Canada: The Basic Concepts of Canadian Employment Law

Last Updated: December 19 2014
Practice Guide by Blaney McMurtry LLP
  1. Unionized Employees v. Non-Unionized Employees

Unionized employees have different rights and obligations in Canada which are created and enforced by operation of statute. These rights and obligations are defined pursuant to various acts of Parliament and Provincial Legislation in each of the 11 jurisdictions in Canada. A detailed examination of the Labour Relations Acts or Codes, and the case law with respect to them in each of the provinces, and federally, is required in order to properly understand the specifics in any jurisdiction.

Non-Unionized employees are engaged by a contract or agreement directly between the employee and the employer. Employment contracts are subject to contract law principles and certain statutory minimum requirements as dictated in each of the respective provincial and federal jurisdictions.

  1. Statutory Jurisdiction

Federal legislation covers employees who work for ‘Federal Works or Undertakings’. Generally speaking, Federal Works or Undertakings are those jurisdictions specifically given to the Federal Government in the Canadian Constitution and include banks, telecommunications and broadcasting, interprovincial transportation, and other matters of ‘national importance’. If the nature of the undertakings does not fall under Federal jurisdiction, the governing law of the employment relationship is generally the law of the province in which the work is performed.

The Common Law employment rights referred to below do not apply to unionized workers. Unionized workers’ rights are replaced by the right to collectively bargain which is created and protected by statute, and whatever rights have been included in any collective agreement that has application to a particular workplace.

  1. Statutory Minimum Requirements

There are statutory minimum provisions in each of the eleven jurisdictions which are set out in the Employment Standards Acts or Codes of those jurisdictions. These provisions are typically universally applicable and parties are not legally permitted to contract out of these employee protections. The protections include, but are not limited to: hours of work; minimum wages; overtime; payment for work; sale of business; public holidays; vacation with pay; termination of employment; leaves of absence; reprisals; employment records; liability; and, enforcement.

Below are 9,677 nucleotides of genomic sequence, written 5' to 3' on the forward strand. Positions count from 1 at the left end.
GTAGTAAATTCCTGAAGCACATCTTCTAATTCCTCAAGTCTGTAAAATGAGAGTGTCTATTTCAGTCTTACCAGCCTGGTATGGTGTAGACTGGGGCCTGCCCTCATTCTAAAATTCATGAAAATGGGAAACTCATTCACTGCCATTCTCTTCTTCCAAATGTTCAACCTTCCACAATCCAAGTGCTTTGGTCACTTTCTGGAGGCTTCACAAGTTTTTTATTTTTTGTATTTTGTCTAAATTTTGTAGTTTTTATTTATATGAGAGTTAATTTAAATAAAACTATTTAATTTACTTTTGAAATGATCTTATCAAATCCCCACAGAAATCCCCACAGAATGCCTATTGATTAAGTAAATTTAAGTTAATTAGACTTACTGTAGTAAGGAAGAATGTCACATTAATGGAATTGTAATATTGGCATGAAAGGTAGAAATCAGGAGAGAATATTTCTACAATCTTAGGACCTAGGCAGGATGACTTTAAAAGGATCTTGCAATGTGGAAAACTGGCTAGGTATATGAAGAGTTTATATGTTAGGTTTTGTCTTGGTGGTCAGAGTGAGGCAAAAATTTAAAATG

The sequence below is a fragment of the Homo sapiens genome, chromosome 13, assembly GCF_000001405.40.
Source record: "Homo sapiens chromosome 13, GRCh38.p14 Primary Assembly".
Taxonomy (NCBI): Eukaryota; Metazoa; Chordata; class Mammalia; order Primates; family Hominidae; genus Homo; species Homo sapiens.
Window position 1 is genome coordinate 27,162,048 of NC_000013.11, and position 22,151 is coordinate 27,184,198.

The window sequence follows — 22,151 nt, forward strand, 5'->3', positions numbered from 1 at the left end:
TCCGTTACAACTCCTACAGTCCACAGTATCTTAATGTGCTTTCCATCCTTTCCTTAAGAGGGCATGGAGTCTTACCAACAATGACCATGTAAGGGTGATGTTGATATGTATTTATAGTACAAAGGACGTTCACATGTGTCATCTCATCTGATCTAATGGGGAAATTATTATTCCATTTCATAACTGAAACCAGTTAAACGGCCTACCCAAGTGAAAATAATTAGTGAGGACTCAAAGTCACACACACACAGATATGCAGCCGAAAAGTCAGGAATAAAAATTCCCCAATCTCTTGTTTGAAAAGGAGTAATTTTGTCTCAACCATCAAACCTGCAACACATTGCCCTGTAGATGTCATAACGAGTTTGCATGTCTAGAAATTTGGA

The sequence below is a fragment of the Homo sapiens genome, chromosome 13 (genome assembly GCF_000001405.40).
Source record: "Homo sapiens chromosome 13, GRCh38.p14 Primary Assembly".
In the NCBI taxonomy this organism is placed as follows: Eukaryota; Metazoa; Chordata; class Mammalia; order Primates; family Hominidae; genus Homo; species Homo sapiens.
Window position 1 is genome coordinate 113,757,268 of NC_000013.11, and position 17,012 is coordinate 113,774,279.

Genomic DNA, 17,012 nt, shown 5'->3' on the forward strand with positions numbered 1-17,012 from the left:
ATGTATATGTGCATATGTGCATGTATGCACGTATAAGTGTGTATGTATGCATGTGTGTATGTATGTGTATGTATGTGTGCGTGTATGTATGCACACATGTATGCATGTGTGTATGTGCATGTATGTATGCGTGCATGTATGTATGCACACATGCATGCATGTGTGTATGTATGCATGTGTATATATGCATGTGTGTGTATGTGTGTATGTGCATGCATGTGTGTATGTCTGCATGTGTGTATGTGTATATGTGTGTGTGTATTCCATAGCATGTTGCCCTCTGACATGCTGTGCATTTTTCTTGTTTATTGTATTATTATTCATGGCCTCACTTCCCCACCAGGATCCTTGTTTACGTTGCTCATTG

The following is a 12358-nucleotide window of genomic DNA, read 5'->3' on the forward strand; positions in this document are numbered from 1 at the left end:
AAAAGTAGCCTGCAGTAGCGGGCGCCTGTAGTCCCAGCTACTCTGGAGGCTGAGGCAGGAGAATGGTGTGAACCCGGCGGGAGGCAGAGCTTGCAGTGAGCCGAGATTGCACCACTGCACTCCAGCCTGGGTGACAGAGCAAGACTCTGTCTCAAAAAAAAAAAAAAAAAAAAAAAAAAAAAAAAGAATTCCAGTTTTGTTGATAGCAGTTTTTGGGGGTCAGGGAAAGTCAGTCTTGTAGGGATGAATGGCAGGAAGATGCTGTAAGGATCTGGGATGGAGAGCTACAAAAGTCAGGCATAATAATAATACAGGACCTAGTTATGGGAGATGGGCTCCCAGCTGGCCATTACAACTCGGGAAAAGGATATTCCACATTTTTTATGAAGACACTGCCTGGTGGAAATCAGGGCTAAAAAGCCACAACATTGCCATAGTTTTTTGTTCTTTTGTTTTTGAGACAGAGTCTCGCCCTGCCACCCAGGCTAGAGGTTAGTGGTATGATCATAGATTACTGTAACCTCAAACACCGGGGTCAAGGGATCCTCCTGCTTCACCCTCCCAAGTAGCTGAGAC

Under the various provincial and federal Human Rights Statutes, an employee cannot be discriminated against on the basis of any of the grounds as set out in the respective Codes or Acts. These include race, ancestry, place of origin, colour, ethnic origin, citizenship, creed, sex, sexual orientation, age, records of offences, marital status, family status or handicap. In addition to being treated equally, employers must ensure that disadvantaged employees are given an equal opportunity to employment, which includes being given “accommodation” or special dispensation to the point of “undue hardship” to the employer in order to permit the employee to continue gainful employment. Accommodation takes many forms and is specific to the particular circumstances.

There are, of course, other issues that arise as a result of legislation, including but not limited to employee privacy, equal pay for equal work and employment equity.

  1. The Common Law in Canada

Common law employment rights are the contractual rights and obligations of both employees and employers that form part of their express or implied contracts of employment. These do not apply to unionized workers.

In addition to the mandatory rights provisions under the various Employment Standards and Human Rights Acts, employees and employers are subject to rights and obligations at common law (or under the Civil Code in the Province of Quebec). These rights and obligations are defined by the parties in an agreement or alternatively, in the absence of any such express agreement between the parties, they are implied by law and imposed by Courts. For example, at common law, employees owe an implied duty of loyalty to their employers, the nature of which is further defined by the employees’ role, responsibilities and circumstances. These concepts are articulated in judicial precedents.